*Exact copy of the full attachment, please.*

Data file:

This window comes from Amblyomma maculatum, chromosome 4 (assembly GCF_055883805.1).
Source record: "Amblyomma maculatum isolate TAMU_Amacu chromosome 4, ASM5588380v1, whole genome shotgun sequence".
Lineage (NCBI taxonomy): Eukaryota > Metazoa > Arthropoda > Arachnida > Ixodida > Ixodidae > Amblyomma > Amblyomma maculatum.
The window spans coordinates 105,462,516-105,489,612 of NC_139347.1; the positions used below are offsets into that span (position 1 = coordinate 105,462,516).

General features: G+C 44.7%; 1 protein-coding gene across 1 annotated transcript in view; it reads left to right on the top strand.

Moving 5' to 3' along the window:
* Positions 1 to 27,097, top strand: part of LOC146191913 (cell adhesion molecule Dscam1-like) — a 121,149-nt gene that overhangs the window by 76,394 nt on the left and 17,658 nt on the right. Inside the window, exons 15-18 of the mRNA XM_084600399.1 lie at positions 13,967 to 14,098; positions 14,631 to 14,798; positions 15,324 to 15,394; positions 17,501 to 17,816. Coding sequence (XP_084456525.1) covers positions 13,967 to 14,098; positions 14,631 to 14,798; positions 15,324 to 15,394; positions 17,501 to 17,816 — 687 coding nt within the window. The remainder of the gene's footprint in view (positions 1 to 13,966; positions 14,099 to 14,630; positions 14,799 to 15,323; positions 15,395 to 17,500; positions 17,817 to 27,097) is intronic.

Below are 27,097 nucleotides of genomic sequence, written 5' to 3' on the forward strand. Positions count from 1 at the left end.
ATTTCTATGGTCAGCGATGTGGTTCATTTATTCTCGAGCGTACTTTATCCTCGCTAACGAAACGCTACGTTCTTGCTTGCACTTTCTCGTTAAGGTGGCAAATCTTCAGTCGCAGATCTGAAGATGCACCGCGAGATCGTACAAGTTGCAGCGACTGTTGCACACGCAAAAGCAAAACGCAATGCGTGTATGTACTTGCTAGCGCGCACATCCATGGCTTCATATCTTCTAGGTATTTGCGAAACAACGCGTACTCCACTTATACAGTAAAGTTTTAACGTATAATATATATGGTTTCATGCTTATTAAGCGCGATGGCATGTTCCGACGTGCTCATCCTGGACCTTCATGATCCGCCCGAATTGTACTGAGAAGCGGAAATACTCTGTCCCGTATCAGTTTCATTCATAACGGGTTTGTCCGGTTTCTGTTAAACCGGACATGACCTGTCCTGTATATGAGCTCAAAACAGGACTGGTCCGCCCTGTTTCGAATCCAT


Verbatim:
This window comes from Amblyomma maculatum, chromosome 4 (assembly GCF_055883805.1).
Source record: "Amblyomma maculatum isolate TAMU_Amacu chromosome 4, ASM5588380v1, whole genome shotgun sequence".
Lineage (NCBI taxonomy): Eukaryota > Metazoa > Arthropoda > Arachnida > Ixodida > Ixodidae > Amblyomma > Amblyomma maculatum.
The window spans coordinates 105,462,516-105,489,612 of NC_139347.1; the positions used below are offsets into that span (position 1 = coordinate 105,462,516).

General features: G+C 44.7%; 1 protein-coding gene across 1 annotated transcript in view; it reads left to right on the top strand.

Moving 5' to 3' along the window:
* Positions 1 to 27,097, top strand: part of LOC146191913 (cell adhesion molecule Dscam1-like) — a 121,149-nt gene that overhangs the window by 76,394 nt on the left and 17,658 nt on the right. Inside the window, exons 15-18 of the mRNA XM_084600399.1 lie at positions 13,967 to 14,098; positions 14,631 to 14,798; positions 15,324 to 15,394; positions 17,501 to 17,816. Coding sequence (XP_084456525.1) covers positions 13,967 to 14,098; positions 14,631 to 14,798; positions 15,324 to 15,394; positions 17,501 to 17,816 — 687 coding nt within the window. The remainder of the gene's footprint in view (positions 1 to 13,966; positions 14,099 to 14,630; positions 14,799 to 15,323; positions 15,395 to 17,500; positions 17,817 to 27,097) is intronic.

Below are 27,097 nucleotides of genomic sequence, written 5' to 3' on the forward strand. Positions count from 1 at the left end.
ATTTCTATGGTCAGCGATGTGGTTCATTTATTCTCGAGCGTACTTTATCCTCGCTAACGAAACGCTACGTTCTTGCTTGCACTTTCTCGTTAAGGTGGCAAATCTTCAGTCGCAGATCTGAAGATGCACCGCGAGATCGTACAAGTTGCAGCGACTGTTGCACACGCAAAAGCAAAACGCAATGCGTGTATGTACTTGCTAGCGCGCACATCCATGGCTTCATATCTTCTAGGTATTTGCGAAACAACGCGTACTCCACTTATACAGTAAAGTTTTAACGTATAATATATATGGTTTCATGCTTATTAAGCGCGATGGCATGTTCCGACGTGCTCATCCTGGACCTTCATGATCCGCCCGAATTGTACTGAGAAGCGGAAATACTCTGTCCCGTATCAGTTTCATTCATAACGGGTTTGTCCGGTTTCTGTTAAACCGGACATGACCTGTCCTGTATATGAGCTCAAAACAGGACTGGTCCGCCCTGTTTCGAATCCAT